Last week, the big dog of the Internet world jumped the fence and bounded into DC: for the first time, Google was an inescapable presence at a Politics Online Conference, with a heavy sponsorship role, two full presentations and a Google Lounge (nice beanbag chair, guys). In the process, unwittingly, the company persuaded me which presidential candidate to back in ’08.
Besides the sponsorship, Google’s most visible role in the proceedings fell to Elliot Schrage, the company’s VP for Global Communications, whose Thursday afternoon presentation made a little news here, there and elsewhere, particularly his comments about the Viacom/YouTube lawsuit and the ease with which false information can spread through the ‘net (his defense of Google China got less notice).
Schrage discussed four main challenges the company faces, looking forward to the ’08 elections:
- How does Google provide third-party tools to campaigns, while still providing for the full range of political points of view (i.e., think of all the third-party and other candidates excluded from YouTube’s YouChoose ’08 channel).
- How does the company promote political participation without picking sides? One answer online political tools that remove elite controls over the public process and help democratize political dialogue long before voting begins.
- How does Google provide a platform for free expression without also encouraging ugliness?
- How does the company direct voters to information they need without overwhelming them?
Schrage then discussed several fundamental changes that the ‘net brings to politics:
- Transparency: tools such as video let people “inside” the candidates and lets the candidates reach voters without going through media filters. The dark side? The ‘net emerges as the biggest tabloid publication imaginable, with drive-by character assassination as easy as typing. The boundaries between public and private lives constantly erode.
- Accountability: the free spread of information lets us hold politicians accountable for the words and actions. Of course, lies can spread just as freely, and information can be manipulated (by Google-bombing, for instance).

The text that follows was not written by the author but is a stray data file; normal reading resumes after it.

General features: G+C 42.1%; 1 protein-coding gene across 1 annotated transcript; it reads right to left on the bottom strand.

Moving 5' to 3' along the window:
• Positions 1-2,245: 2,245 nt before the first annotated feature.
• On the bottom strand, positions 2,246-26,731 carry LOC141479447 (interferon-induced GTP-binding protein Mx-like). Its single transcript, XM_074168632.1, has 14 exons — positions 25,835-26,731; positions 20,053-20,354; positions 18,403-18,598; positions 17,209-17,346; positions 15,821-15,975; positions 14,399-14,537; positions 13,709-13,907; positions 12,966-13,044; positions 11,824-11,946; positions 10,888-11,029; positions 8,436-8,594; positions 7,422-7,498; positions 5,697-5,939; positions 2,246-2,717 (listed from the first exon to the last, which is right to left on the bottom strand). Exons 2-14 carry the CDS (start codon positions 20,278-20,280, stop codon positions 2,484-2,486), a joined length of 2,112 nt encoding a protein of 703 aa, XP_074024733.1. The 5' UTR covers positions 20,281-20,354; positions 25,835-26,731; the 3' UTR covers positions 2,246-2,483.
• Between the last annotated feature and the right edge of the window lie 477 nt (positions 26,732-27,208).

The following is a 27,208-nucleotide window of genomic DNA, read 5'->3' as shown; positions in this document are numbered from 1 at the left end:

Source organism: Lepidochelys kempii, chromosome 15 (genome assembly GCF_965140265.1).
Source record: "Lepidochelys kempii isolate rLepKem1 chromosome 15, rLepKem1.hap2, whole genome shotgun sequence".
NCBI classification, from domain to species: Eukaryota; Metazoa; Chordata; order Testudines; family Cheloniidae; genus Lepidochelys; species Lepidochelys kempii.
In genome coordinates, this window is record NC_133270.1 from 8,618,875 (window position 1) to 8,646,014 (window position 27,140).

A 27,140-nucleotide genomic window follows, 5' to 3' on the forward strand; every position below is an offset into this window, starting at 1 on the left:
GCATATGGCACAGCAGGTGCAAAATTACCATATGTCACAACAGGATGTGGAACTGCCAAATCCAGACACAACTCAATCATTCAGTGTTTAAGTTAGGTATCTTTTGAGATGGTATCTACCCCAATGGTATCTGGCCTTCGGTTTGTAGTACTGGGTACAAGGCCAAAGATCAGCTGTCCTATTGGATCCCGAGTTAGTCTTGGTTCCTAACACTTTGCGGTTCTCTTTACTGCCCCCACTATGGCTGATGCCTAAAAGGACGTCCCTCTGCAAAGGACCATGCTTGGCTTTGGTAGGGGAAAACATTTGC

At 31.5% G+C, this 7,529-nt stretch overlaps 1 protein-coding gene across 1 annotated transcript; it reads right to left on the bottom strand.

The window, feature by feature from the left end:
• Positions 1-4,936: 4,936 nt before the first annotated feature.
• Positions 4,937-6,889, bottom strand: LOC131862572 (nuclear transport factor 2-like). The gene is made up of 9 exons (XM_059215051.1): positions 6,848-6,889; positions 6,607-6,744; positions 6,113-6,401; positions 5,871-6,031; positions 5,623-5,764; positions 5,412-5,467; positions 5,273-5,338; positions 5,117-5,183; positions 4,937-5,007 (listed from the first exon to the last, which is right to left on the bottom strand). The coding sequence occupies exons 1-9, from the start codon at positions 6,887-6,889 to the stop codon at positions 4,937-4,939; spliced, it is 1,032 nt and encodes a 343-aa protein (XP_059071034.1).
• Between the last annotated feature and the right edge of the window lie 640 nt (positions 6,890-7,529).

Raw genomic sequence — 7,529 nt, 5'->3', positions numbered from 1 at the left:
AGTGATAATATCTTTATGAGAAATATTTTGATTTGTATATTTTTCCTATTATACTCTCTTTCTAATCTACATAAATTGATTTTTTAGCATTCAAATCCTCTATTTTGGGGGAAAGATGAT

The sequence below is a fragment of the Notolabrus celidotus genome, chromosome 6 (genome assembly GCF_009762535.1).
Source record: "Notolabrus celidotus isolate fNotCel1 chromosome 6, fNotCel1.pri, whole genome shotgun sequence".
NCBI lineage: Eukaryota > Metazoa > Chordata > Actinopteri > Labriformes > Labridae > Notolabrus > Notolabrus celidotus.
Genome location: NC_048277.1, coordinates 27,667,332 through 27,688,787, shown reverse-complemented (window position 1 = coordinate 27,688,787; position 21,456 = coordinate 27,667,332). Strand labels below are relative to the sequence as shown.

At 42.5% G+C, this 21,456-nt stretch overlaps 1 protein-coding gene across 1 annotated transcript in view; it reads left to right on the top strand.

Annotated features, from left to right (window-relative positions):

- Fundraising: online fundraising leads to the rise of the small donor who can monetize his or her passion for a candidate or cause.
- Access: the ‘net makes it eas for voters to join the process and for candidates to find the voters. The down side? Campaigns will have to carefully govern their reach who’ll be the first one busted for using political spyware?
Speaking broadly, Schrage mentioned some additional benefits (for instance, using data-mining to help canvassers work more efficiently) and dangers (what happens when 527 groups or private citizens buy adwords for or against a candidate, or when people start tracking candidates via GPS to set up heckling opportunities).
Finally, Schrage discussed Google’s specific initiatives for ’08, particularly the YouChoose channel and a new political team that will help campaigns use the company’s tools effectively (email them yourself at firstname.lastname@example.org). He also mentioned that Google will invite candidates to visit the company to talk about technology and that it will be expanding customization options for mashups, which are becoming a useful tool for political communicators.
Things got a little feisty during the question-and-answer session, with talk of a Google truth-detector using statistical analysis to dissect politicians’ statements (not yet, but who knows what the engineers are tinkering with?), click-fraud (the company’s working on it…click-fraud is a threat to its bread and butter), China (the company figures that the good it can do by opening information up in China outweighs the downside of content restrictions) and the Viacom lawsuit (shockingly enough, Schrage’s confident in Google’s position and in its lawyers, and mentioned that companies file lawsuits all the time to improve their position in business negotiations and to get attention).
Google’s role continued the second day of the Politics Online conference, with a tutorial on Google tools scheduled for the painfully early hour of 8:30. Others have already covered this session in detail, so I’ll just pull out some highlights. For instance, when discussing the process of buying Adwords, the Google rep suggested paying attention to more than just the keywords and the bidding process: buyers need to look at the quality of their creative and of their landing pages. Testing is vital! As well, advertisers need to be careful to tie their offline and online messaging together, since offline activity will often drive online search activity. Interestingly, he discussed using search as a way of measuring overall marketing effectiveness, since Google’s analytical tools let you see the number of searches on issues you might be promoting.
As for other kinds of advertising, Google reps talked about the promise of targeted video ads capable of delivering different messages to different audiences. For instance, they showed a Saturn ad that used Google Earth images to zoom in to a particular dealershp in Las Vegas and then dissolved to a video of the manager OF THAT STORE, plus a call to action one of 20 different ads that would be served up depending on where the viewer lives. The political applications are obvious. Finally, the director of YouTube’s new political channel (at the company barely a month) echoed what most other analysts have said about political video: clips that work are short and personal and engage viewers directly.
Just like the one for Monty, my man for ’08, who was briefly featured in Schrage’s presentation. Who says Google’s not taking sides?
Update: See also David All’s coverage.